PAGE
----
The Indian variant of the Plunkitt story would be slightly different, but not qualitatively so. The US did not have a great scarcity of land when the Gilded Age was in full bloom. Today, India has four times as many people as the US, but only a third as much land. Land in India, in other words, is very scarce. Therefore, India's politicians and businessmen end up buying land wherever they can, and then get the government to convert its use from agricultural to commercial. Such transformation of land-use raises the value of land by 10 to 20 times.
A roughly similar process of land-use transformation is under way in a high-growth China. China's contemporary political economy is littered with "land grabs" and widespread, though localised, public protest. Finally, corruption during South Korea's rapid transformation in the 1970s and '80s also has parallels.
In short, the problem is fundamentally not one of faulty Indian morality. Rather, high economic growth brings with it a set of virtues and vices. Kerjriwal's platform talks only about the latter, not about the former. We should attack the vices, but not in a manner that decimates the virtues.
Basically, without high economic growth, India cannot remove mass poverty. India's economy badly needs to grow at 7-8 per cent annually for the next decade or so, or its poor will be the greatest sufferers, as neither enough employment will be created, nor large welfare programmes be run. Prashant Bhushan's frequent criticism of post-1991 liberalisation makes little economic sense. Can a highly regulated economy, or an economy that only concentrates on redistribution, grow at 8-9 per cent per annum? It is China's 10 per cent annual economic growth rate in the post-Mao market-oriented era that successfully attacked mass poverty, not the redistribution and low economic growth of the Maoist era.
But it also true that high growth creates enormous opportunities for graft. If an economy is growing at an average of 8 per cent per annum, some sectors are likely to grow at 15-18 per cent. And if government regulations and permissions are required in such sectors, a government-business nexus is very likely to emerge. Rapid growth makes overnight millionaires, even overnight billionaires, possible. Some politicians and bureaucrats, with high ethical standards, will remain unaffected by such possibilities. But many more will be tempted.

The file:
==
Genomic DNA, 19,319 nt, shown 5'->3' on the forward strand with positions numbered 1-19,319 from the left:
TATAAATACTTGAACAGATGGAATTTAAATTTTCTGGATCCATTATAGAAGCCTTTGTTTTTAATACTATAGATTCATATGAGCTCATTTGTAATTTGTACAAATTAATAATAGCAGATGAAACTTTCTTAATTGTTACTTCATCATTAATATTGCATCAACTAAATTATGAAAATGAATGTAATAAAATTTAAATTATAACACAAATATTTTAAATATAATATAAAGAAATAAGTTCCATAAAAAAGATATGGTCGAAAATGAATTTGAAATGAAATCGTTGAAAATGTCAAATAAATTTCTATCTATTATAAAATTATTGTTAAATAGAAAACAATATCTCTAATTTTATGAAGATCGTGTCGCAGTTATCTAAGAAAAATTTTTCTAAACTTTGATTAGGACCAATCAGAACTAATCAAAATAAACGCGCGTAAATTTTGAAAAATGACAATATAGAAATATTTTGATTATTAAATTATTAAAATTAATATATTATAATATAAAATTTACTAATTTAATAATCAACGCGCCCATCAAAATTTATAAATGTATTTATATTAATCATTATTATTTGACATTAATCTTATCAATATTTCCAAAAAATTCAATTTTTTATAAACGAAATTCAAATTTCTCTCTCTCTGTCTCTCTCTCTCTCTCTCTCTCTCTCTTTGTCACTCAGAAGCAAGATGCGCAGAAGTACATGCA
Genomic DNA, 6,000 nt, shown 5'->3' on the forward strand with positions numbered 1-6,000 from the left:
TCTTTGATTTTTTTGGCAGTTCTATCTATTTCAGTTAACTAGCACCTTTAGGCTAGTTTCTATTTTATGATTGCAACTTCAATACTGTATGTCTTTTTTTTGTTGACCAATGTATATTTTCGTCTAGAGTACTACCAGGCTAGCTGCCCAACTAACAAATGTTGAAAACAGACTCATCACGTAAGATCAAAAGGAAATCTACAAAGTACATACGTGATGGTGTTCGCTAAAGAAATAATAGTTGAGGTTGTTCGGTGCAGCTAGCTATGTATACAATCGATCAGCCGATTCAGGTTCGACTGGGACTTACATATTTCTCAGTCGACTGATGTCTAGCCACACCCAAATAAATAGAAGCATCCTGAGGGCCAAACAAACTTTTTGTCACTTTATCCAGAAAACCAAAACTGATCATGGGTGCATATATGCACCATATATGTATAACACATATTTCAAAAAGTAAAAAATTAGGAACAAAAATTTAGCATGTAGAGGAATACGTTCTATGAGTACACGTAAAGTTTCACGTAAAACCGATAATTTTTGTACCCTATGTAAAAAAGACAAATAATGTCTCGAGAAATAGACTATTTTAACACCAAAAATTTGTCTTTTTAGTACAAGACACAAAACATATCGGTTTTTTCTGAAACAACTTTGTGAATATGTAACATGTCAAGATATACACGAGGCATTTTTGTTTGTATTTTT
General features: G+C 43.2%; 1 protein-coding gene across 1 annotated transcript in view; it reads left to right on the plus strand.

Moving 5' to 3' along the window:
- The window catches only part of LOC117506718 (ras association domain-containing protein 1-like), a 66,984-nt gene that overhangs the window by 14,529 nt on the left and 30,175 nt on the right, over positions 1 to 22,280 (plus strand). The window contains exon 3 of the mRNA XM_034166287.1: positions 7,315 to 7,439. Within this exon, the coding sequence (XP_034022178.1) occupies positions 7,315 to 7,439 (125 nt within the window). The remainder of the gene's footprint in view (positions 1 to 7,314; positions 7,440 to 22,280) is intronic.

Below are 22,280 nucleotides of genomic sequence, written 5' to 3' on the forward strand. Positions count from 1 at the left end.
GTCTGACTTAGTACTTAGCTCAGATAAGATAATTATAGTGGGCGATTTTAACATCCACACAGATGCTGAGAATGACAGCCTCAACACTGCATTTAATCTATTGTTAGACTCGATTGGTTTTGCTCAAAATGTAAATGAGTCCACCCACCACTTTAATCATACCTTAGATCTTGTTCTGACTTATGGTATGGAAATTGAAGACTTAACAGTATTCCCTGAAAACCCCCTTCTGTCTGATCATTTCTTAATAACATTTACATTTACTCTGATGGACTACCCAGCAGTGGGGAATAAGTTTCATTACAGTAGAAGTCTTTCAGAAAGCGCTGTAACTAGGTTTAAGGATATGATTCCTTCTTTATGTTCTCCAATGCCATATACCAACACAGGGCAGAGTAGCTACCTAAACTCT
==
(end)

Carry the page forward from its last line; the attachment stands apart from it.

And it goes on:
It is a commonplace assumption of political economy that policy change, or institutional engineering, can't be based on exceptional conduct. We should celebrate exceptional human beings as heroes, but not believe that most human beings will be heroic. The core assumption of policy and institutions has to be that most human beings will respond to incentives.
That is why that we need to change the incentives that politicians, bureaucrats and businessmen face. As a nation, India has not done enough thinking about what kind of institutional and policy change will alter incentive structures, reducing temptations for graft and making political and economic life cleaner, less brutish, less nasty.
Use of technology like Aadhaar will reduce lower-level corruption, but upper-level corruption is analytically different. How about a debate on the reform of election and party financing? Can we really clean up the business-politics relationship without reforming how politics is funded in India?
The writer is Sol Goldman Professor of International Studies and Social Sciences at Brown University, where he also directs the India Initiative